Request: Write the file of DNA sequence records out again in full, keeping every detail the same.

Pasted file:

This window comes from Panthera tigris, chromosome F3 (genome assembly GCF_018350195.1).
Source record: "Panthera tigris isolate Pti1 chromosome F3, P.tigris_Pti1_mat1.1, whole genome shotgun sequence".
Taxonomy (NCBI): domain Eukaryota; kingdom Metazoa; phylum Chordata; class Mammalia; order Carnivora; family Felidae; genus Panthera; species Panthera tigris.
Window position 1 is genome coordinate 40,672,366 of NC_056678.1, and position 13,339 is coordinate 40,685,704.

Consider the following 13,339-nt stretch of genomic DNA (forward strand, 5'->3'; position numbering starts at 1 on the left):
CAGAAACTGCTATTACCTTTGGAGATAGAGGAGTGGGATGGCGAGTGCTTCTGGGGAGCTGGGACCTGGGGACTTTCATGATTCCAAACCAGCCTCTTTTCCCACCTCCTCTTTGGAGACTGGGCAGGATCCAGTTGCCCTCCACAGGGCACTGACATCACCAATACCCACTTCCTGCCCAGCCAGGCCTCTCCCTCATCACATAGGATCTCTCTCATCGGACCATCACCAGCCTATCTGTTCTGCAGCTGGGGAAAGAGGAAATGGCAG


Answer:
This window comes from Panthera tigris, chromosome F3 (genome assembly GCF_018350195.1).
Source record: "Panthera tigris isolate Pti1 chromosome F3, P.tigris_Pti1_mat1.1, whole genome shotgun sequence".
Taxonomy (NCBI): domain Eukaryota; kingdom Metazoa; phylum Chordata; class Mammalia; order Carnivora; family Felidae; genus Panthera; species Panthera tigris.
Window position 1 is genome coordinate 40,672,366 of NC_056678.1, and position 13,339 is coordinate 40,685,704.

Consider the following 13,339-nt stretch of genomic DNA (forward strand, 5'->3'; position numbering starts at 1 on the left):
CAGAAACTGCTATTACCTTTGGAGATAGAGGAGTGGGATGGCGAGTGCTTCTGGGGAGCTGGGACCTGGGGACTTTCATGATTCCAAACCAGCCTCTTTTCCCACCTCCTCTTTGGAGACTGGGCAGGATCCAGTTGCCCTCCACAGGGCACTGACATCACCAATACCCACTTCCTGCCCAGCCAGGCCTCTCCCTCATCACATAGGATCTCTCTCATCGGACCATCACCAGCCTATCTGTTCTGCAGCTGGGGAAAGAGGAAATGGCAG